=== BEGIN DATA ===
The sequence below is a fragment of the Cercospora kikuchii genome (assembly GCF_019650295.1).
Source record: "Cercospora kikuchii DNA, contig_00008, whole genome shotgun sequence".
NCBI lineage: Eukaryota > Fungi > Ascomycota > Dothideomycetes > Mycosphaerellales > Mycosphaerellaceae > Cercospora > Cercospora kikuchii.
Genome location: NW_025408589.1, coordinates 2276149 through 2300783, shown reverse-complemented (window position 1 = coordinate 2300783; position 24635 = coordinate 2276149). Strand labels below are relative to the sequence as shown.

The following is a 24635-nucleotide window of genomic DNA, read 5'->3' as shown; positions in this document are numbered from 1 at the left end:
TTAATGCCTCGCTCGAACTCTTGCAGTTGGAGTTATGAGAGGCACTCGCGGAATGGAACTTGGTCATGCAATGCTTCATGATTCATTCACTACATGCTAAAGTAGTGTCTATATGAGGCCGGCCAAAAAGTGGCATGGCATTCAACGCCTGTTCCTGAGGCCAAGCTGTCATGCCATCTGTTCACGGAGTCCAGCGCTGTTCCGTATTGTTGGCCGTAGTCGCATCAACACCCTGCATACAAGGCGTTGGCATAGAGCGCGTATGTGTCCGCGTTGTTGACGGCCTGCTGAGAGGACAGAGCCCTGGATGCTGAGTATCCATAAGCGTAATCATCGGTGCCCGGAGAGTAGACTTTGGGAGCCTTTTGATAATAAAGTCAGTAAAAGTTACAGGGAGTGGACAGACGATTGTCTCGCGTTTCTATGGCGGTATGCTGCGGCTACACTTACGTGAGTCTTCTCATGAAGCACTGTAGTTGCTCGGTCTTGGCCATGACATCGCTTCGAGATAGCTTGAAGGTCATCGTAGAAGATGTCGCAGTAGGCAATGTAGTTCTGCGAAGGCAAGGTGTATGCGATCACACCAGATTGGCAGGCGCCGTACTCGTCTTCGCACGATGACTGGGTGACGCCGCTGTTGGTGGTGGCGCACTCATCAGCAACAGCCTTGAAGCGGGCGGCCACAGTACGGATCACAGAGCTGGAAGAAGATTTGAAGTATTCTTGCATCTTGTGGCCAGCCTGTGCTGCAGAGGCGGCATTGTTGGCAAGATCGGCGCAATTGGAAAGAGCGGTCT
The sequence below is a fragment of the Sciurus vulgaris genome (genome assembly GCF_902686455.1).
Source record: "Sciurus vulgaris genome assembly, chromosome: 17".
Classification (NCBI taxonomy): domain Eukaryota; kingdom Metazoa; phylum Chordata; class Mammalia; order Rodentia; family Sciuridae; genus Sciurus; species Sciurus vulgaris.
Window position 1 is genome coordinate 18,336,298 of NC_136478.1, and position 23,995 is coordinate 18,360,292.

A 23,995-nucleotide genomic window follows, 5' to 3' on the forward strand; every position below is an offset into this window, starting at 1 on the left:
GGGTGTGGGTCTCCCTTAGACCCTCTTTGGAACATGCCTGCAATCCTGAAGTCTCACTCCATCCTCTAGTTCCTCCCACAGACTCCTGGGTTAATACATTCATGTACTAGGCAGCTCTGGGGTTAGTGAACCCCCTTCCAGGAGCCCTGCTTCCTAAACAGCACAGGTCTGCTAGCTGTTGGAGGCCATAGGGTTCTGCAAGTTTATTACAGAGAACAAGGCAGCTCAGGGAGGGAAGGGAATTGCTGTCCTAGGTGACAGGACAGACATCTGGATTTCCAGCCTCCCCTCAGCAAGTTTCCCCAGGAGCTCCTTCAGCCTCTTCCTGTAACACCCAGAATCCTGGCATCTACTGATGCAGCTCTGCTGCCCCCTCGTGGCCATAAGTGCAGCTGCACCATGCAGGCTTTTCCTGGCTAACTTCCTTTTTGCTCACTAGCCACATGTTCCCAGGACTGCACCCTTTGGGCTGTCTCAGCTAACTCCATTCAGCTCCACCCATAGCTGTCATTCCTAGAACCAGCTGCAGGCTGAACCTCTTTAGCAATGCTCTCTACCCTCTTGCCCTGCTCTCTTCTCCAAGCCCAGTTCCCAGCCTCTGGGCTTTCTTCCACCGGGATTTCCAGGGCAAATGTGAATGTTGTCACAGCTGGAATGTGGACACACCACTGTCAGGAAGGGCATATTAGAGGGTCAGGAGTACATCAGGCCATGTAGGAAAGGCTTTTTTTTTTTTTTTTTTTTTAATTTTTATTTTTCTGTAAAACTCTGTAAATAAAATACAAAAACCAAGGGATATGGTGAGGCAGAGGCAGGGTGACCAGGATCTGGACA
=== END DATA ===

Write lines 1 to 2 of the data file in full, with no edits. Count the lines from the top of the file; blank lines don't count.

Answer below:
The sequence below is a fragment of the Cercospora kikuchii genome (assembly GCF_019650295.1).
Source record: "Cercospora kikuchii DNA, contig_00008, whole genome shotgun sequence".